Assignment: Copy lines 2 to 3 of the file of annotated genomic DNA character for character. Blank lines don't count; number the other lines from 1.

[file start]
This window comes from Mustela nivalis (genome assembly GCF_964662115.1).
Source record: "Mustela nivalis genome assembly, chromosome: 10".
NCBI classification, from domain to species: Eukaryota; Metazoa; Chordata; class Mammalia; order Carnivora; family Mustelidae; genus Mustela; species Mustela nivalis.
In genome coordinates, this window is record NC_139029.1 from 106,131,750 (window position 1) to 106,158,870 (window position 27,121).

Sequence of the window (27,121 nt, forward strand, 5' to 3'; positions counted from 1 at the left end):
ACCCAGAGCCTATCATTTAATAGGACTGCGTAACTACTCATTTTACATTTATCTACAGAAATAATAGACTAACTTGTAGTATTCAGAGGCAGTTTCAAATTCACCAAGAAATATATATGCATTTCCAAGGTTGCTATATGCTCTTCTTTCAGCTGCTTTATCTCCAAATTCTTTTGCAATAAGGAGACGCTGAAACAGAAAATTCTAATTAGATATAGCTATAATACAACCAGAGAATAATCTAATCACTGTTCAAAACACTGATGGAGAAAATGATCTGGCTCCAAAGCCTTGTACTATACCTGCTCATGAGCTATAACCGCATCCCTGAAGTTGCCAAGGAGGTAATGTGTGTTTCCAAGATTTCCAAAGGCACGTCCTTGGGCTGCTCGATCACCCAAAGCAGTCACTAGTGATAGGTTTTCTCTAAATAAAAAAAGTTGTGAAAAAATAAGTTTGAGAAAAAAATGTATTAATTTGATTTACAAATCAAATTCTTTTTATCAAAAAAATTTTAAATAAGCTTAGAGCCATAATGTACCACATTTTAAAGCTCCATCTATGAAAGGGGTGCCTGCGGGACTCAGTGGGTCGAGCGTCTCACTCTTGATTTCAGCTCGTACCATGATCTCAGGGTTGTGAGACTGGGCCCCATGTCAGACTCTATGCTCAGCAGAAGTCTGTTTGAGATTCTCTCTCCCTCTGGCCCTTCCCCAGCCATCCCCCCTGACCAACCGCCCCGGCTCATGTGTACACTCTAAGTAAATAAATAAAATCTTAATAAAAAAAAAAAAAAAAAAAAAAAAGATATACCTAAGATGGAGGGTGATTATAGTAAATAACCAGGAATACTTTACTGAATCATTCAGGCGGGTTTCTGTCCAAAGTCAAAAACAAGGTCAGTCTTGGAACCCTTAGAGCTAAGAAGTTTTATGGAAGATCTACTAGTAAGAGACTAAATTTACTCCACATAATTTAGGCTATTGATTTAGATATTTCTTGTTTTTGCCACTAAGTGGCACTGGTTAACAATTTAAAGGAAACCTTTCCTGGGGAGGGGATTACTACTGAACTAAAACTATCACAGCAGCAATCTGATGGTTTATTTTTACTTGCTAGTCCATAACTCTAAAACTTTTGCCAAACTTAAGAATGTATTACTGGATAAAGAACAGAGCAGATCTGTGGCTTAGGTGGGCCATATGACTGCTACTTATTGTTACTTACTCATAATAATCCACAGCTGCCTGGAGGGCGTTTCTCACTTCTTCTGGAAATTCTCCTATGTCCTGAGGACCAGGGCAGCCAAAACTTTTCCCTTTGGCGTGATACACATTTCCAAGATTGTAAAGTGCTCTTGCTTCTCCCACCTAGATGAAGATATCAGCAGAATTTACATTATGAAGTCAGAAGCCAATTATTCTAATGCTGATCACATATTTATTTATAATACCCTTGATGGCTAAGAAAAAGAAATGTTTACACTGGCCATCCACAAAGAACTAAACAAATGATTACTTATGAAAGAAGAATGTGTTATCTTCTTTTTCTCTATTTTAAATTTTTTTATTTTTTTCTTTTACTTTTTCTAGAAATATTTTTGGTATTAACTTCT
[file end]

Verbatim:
Source record: "Mustela nivalis genome assembly, chromosome: 10".
NCBI classification, from domain to species: Eukaryota; Metazoa; Chordata; class Mammalia; order Carnivora; family Mustelidae; genus Mustela; species Mustela nivalis.